Wednesday, July 21, 2021 - 13:32


The Senior Accredited Specialist in Maritime and Shipping Law reflects on her career and the next generation of lawyers.



As our virtual interview gets underway, I notice that Corina Song’s office overlooks Marina Bay. It’s a fitting view for a lawyer who’s made her name as a leader in maritime and shipping law—and recognised as such by SAL, which named her a Senior Accredited Specialist in Maritime and Shipping Law last year.

The accreditation continues her success in the field, which she entered right after she was called to the Bar. “This was the early 1990s, when specialisation wasn’t as big a thing as it is today,” she recalls. “But during university and my pupillage, I thought it was important to plot the direction I wanted to go in.” Explaining her eventual decision to start her career in a medium-sized shipping firm, she continues, “Shipping seemed like a logical choice, given its importance to Singapore’s economy.”

Today’s maritime sector is vastly different, having grown in scope and size. Singapore has also grown as a maritime arbitration hub rivalling London, thanks to the many opportunities created by the relevant ministries and also to bodies like the Singapore Chamber of Maritime Arbitration, where Corina is vice-chairperson. “Back when I started, you would immediately associate London with maritime arbitration. But that’s changing because Singapore can be more cost-effective and convenient for users.”

Despite these promising trends, she lets on that it can still be challenging to recruit young lawyers to be a part of it. “I think today’s young ones are spoilt for choice,” she states candidly. “You’ve got all these other practice areas that are seen as ‘sexy’: fintech and technology. Shipping doesn’t have quite the same sheen.” She explains that she tries to change this perception of shipping law through her work with The Maritime Law Association of Singapore (MLAS)  but admits that it’s an uphill task. “The young ones in the field … honestly, you can count them on two hands.”

So how does she then sell shipping law? By highlighting the possibilities it offers: “If you specialise in shipping, you can still do general litigation work. But the reverse is not true. You can’t go from being a commercial litigator to a shipping specialist overnight. And many important cases arise from shipping disputes,” she explains.

“Many young lawyers get excited about the prospect of arresting, releasing or selling a vessel. In practice, once a vessel has been arrested and released against security, the admiralty action proceeds just like any other action and in many cases, one will encounter a variety of contractual issues arising out of a charterparty or bill of lading dispute. So whilst you’re honing your skills as a specialist you will, at the same time, also acquire more general skills just like your contemporaries who have embarked on a career in general commercial litigation.”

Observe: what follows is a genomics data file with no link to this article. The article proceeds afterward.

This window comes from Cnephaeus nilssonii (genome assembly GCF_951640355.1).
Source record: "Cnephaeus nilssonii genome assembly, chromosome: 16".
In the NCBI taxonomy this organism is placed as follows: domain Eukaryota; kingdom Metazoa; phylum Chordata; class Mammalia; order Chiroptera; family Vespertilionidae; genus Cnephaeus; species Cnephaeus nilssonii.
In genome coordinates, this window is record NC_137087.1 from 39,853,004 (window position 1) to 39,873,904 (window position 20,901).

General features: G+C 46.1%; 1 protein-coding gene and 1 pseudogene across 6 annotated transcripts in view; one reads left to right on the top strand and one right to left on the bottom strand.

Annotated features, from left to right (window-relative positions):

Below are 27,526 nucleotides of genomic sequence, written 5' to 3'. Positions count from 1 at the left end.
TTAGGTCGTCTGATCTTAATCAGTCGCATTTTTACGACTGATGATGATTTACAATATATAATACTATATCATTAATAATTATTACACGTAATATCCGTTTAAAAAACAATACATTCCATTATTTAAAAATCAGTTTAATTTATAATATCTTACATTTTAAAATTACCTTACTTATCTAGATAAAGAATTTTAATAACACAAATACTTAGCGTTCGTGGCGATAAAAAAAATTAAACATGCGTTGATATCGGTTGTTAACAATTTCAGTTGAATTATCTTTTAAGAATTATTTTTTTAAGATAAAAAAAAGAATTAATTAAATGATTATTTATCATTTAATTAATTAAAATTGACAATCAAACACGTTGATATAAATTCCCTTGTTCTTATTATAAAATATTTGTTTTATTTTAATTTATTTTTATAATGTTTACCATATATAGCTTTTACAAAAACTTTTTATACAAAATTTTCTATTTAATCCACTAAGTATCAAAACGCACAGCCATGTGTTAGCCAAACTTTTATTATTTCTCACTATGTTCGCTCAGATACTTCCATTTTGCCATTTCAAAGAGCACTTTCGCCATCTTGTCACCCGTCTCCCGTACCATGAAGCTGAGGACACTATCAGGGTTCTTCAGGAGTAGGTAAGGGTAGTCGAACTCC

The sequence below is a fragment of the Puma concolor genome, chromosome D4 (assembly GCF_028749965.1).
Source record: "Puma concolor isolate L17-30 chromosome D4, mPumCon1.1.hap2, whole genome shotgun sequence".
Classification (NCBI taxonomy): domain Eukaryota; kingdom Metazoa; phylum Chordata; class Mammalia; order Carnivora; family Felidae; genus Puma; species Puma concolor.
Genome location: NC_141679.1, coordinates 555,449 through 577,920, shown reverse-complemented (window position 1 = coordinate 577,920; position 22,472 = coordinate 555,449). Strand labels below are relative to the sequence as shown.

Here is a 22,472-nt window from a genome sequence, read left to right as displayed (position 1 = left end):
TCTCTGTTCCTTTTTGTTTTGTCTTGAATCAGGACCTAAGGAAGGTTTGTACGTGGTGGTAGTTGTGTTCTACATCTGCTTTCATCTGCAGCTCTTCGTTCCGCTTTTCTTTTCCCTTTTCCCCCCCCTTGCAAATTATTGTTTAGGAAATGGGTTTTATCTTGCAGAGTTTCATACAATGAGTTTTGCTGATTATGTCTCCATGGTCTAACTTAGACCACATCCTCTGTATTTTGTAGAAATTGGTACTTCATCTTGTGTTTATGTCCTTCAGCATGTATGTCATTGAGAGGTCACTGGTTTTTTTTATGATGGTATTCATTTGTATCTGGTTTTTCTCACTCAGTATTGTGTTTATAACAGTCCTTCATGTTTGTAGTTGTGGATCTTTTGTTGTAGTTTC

Next year marks Corina’s 25th with Allen & Gledhill, where she made partner in 2000. Spending a quarter of a century at a single firm might boggle some minds, but she shares that longevity has had its merits. “The gestation period for the larger and more complex cases are typically longer. I’ll be honest, I don’t think many young lawyers these days can say that they’ve been able to see a large and complex case from beginning to end because turnover rates are so high!”

Over the years, she has widened her network not only through MLAS, but also through the International Bar Association, where she serves as its first-ever Asian co-chair of the Maritime & Transport Law Committee. Commenting on these networks, she says, “In the heat of the moment, you need to know who to call to help your client. If you don’t, you might lose the ship altogether.” When I point out that developing such networks might intimidate younger lawyers, she responds, “It’s not something you should be afraid of and it’s definitely not something that can happen overnight. But if you keep at it, you’ll get there. There’s a sense of reciprocity in the community that makes it easy for you to build a network.”

As we end our chat, she reflects on her time at Allen & Gledhill, noting that there have been many high points, including last year’s accreditation. Senior Accredited Specialists like Corina only sit for an interview, while Accredited Specialists have to sit for both an interview and an exam. But she says that the process should not intimidate her peers, adding that the interview with High Court judges and industry professionals is more like an “informal chat” regarding one’s portfolio of shipping cases over the last five years. “And once you’re accredited, it helps with getting new clients looking for shipping lawyers who are recognised as leaders in the field.”

Corina is among 37 practitioners who are Senior Accredited Specialists and Accredited Specialists in Maritime and Shipping Law. Lawyers who wish to be accredited as a Senior Accredited Specialist in Maritime and Shipping Law may now apply. Applications are now open and close on 31 August 2021. Interested applicants should refer to the Information Guide prior to completing the application form. For queries, please contact [email protected].  


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